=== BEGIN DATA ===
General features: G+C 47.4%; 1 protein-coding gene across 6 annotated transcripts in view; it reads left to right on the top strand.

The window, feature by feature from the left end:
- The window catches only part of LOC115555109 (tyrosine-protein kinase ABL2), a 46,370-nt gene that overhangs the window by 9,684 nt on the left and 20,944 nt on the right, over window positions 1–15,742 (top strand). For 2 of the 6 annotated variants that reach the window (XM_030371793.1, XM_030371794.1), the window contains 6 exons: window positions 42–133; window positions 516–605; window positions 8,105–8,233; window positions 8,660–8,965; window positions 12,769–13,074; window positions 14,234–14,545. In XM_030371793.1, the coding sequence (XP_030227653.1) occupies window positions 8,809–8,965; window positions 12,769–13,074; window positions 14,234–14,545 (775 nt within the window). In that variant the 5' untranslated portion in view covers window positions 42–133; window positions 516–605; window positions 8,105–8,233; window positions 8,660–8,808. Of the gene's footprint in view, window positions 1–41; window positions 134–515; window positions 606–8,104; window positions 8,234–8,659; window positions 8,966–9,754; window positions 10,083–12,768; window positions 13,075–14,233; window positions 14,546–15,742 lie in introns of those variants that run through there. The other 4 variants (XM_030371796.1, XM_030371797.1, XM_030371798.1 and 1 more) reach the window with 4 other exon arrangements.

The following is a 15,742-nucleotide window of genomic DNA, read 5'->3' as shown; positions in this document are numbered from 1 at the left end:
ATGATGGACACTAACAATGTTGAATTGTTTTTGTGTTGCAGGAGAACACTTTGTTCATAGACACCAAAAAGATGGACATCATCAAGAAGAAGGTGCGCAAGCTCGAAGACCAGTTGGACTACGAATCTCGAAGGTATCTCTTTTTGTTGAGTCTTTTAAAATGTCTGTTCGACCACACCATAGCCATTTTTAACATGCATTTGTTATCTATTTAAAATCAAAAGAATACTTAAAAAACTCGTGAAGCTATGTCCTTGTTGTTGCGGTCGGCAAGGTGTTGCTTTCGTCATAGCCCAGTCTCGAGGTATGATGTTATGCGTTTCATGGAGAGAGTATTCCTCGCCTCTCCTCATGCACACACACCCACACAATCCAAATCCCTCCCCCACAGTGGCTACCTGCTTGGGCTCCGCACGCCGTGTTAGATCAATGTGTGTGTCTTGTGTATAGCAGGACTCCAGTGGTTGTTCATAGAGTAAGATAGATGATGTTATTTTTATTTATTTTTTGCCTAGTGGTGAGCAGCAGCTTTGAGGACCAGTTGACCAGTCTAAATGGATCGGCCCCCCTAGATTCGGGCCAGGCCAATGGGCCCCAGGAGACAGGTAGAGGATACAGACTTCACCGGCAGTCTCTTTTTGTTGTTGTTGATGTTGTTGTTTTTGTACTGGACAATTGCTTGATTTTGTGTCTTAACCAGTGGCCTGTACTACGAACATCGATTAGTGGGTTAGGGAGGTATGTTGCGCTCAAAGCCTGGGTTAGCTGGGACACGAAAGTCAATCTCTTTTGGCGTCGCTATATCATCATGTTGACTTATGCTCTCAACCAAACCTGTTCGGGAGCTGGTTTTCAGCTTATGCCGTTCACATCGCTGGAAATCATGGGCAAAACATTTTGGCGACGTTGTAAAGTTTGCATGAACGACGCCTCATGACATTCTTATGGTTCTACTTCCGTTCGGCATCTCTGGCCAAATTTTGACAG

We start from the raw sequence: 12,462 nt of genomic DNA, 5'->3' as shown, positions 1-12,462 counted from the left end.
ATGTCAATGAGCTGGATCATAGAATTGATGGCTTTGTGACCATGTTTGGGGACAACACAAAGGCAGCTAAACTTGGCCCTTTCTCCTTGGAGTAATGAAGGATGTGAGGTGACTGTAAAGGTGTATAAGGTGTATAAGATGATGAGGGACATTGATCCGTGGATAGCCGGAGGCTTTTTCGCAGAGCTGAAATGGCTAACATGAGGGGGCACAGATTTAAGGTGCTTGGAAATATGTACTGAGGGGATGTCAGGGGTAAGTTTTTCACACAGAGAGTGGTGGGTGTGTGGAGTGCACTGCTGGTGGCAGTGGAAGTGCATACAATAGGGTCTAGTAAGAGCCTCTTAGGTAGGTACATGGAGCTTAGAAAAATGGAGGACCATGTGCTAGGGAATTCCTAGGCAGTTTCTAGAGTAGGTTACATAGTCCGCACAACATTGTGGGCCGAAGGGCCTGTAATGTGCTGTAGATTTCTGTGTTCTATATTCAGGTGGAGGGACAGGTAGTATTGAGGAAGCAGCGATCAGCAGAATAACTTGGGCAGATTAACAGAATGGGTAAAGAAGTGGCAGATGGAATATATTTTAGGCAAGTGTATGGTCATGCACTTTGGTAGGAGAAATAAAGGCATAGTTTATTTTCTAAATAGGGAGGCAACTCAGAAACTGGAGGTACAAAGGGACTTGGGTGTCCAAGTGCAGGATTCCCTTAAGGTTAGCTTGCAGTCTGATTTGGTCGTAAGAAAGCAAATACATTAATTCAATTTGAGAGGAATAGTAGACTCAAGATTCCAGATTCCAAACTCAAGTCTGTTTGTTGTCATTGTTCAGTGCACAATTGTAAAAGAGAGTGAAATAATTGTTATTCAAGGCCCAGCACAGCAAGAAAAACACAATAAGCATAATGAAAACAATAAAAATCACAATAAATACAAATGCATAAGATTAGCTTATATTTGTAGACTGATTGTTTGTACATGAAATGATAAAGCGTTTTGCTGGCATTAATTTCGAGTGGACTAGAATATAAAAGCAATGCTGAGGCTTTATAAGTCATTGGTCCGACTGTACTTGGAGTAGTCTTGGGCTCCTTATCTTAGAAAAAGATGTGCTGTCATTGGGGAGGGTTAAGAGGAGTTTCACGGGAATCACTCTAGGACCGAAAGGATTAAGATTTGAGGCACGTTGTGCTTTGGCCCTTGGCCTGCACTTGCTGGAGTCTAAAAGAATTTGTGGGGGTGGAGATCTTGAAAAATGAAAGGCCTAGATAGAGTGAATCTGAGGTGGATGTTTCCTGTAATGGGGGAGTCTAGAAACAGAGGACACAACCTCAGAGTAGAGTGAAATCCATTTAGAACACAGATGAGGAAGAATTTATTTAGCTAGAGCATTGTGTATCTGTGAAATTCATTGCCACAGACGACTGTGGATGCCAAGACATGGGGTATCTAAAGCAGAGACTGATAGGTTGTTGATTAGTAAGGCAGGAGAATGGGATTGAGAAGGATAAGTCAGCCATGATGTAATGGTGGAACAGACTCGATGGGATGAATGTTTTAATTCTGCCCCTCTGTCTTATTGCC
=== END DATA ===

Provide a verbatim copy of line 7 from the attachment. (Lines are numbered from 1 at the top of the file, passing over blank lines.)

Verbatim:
ATGTCAATGAGCTGGATCATAGAATTGATGGCTTTGTGACCATGTTTGGGGACAACACAAAGGCAGCTAAACTTGGCCCTTTCTCCTTGGAGTAATGAAGGATGTGAGGTGACTGTAAAGGTGTATAAGGTGTATAAGATGATGAGGGACATTGATCCGTGGATAGCCGGAGGCTTTTTCGCAGAGCTGAAATGGCTAACATGAGGGGGCACAGATTTAAGGTGCTTGGAAATATGTACTGAGGGGATGTCAGGGGTAAGTTTTTCACACAGAGAGTGGTGGGTGTGTGGAGTGCACTGCTGGTGGCAGTGGAAGTGCATACAATAGGGTCTAGTAAGAGCCTCTTAGGTAGGTACATGGAGCTTAGAAAAATGGAGGACCATGTGCTAGGGAATTCCTAGGCAGTTTCTAGAGTAGGTTACATAGTCCGCACAACATTGTGGGCCGAAGGGCCTGTAATGTGCTGTAGATTTCTGTGTTCTATATTCAGGTGGAGGGACAGGTAGTATTGAGGAAGCAGCGATCAGCAGAATAACTTGGGCAGATTAACAGAATGGGTAAAGAAGTGGCAGATGGAATATATTTTAGGCAAGTGTATGGTCATGCACTTTGGTAGGAGAAATAAAGGCATAGTTTATTTTCTAAATAGGGAGGCAACTCAGAAACTGGAGGTACAAAGGGACTTGGGTGTCCAAGTGCAGGATTCCCTTAAGGTTAGCTTGCAGTCTGATTTGGTCGTAAGAAAGCAAATACATTAATTCAATTTGAGAGGAATAGTAGACTCAAGATTCCAGATTCCAAACTCAAGTCTGTTTGTTGTCATTGTTCAGTGCACAATTGTAAAAGAGAGTGAAATAATTGTTATTCAAGGCCCAGCACAGCAAGAAAAACACAATAAGCATAATGAAAACAATAAAAATCACAATAAATACAAATGCATAAGATTAGCTTATATTTGTAGACTGATTGTTTGTACATGAAATGATAAAGCGTTTTGCTGGCATTAATTTCGAGTGGACTAGAATATAAAAGCAATGCTGAGGCTTTATAAGTCATTGGTCCGACTGTACTTGGAGTAGTCTTGGGCTCCTTATCTTAGAAAAAGATGTGCTGTCATTGGGGAGGGTTAAGAGGAGTTTCACGGGAATCACTCTAGGACCGAAAGGATTAAGATTTGAGGCACGTTGTGCTTTGGCCCTTGGCCTGCACTTGCTGGAGTCTAAAAGAATTTGTGGGGGTGGAGATCTTGAAAAATGAAAGGCCTAGATAGAGTGAATCTGAGGTGGATGTTTCCTGTAATGGGGGAGTCTAGAAACAGAGGACACAACCTCAGAGTAGAGTGAAATCCATTTAGAACACAGATGAGGAAGAATTTATTTAGCTAGAGCATTGTGTATCTGTGAAATTCATTGCCACAGACGACTGTGGATGCCAAGACATGGGGTATCTAAAGCAGAGACTGATAGGTTGTTGATTAGTAAGGCAGGAGAATGGGATTGAGAAGGATAAGTCAGCCATGATGTAATGGTGGAACAGACTCGATGGGATGAATGTTTTAATTCTGCCCCTCTGTCTTATTGCC